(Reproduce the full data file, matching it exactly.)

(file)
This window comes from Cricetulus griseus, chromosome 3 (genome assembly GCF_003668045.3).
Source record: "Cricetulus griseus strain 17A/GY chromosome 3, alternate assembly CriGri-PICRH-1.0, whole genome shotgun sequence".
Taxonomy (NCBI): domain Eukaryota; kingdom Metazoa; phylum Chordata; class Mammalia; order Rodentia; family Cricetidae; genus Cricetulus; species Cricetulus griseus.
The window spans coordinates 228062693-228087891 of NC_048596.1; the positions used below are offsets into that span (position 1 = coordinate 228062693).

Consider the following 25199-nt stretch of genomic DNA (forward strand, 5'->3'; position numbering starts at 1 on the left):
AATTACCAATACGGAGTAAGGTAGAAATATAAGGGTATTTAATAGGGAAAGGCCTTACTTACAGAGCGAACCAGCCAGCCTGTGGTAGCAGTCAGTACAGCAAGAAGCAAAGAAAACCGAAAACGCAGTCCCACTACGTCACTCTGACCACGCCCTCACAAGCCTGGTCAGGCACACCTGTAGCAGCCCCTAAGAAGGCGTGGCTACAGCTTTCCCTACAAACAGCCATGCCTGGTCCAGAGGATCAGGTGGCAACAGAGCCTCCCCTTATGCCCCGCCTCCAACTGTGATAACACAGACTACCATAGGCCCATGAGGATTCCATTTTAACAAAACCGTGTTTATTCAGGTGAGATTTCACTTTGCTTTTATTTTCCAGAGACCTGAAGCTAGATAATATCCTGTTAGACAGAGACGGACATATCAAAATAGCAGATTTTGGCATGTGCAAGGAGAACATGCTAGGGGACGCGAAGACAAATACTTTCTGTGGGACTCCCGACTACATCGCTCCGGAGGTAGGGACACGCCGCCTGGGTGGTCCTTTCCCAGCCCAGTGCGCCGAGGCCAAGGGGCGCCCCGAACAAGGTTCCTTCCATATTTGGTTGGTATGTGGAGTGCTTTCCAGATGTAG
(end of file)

This window comes from Cricetulus griseus, chromosome 3 (genome assembly GCF_003668045.3).
Source record: "Cricetulus griseus strain 17A/GY chromosome 3, alternate assembly CriGri-PICRH-1.0, whole genome shotgun sequence".
Taxonomy (NCBI): domain Eukaryota; kingdom Metazoa; phylum Chordata; class Mammalia; order Rodentia; family Cricetidae; genus Cricetulus; species Cricetulus griseus.
The window spans coordinates 228062693-228087891 of NC_048596.1; the positions used below are offsets into that span (position 1 = coordinate 228062693).

Consider the following 25199-nt stretch of genomic DNA (forward strand, 5'->3'; position numbering starts at 1 on the left):
AATTACCAATACGGAGTAAGGTAGAAATATAAGGGTATTTAATAGGGAAAGGCCTTACTTACAGAGCGAACCAGCCAGCCTGTGGTAGCAGTCAGTACAGCAAGAAGCAAAGAAAACCGAAAACGCAGTCCCACTACGTCACTCTGACCACGCCCTCACAAGCCTGGTCAGGCACACCTGTAGCAGCCCCTAAGAAGGCGTGGCTACAGCTTTCCCTACAAACAGCCATGCCTGGTCCAGAGGATCAGGTGGCAACAGAGCCTCCCCTTATGCCCCGCCTCCAACTGTGATAACACAGACTACCATAGGCCCATGAGGATTCCATTTTAACAAAACCGTGTTTATTCAGGTGAGATTTCACTTTGCTTTTATTTTCCAGAGACCTGAAGCTAGATAATATCCTGTTAGACAGAGACGGACATATCAAAATAGCAGATTTTGGCATGTGCAAGGAGAACATGCTAGGGGACGCGAAGACAAATACTTTCTGTGGGACTCCCGACTACATCGCTCCGGAGGTAGGGACACGCCGCCTGGGTGGTCCTTTCCCAGCCCAGTGCGCCGAGGCCAAGGGGCGCCCCGAACAAGGTTCCTTCCATATTTGGTTGGTATGTGGAGTGCTTTCCAGATGTAG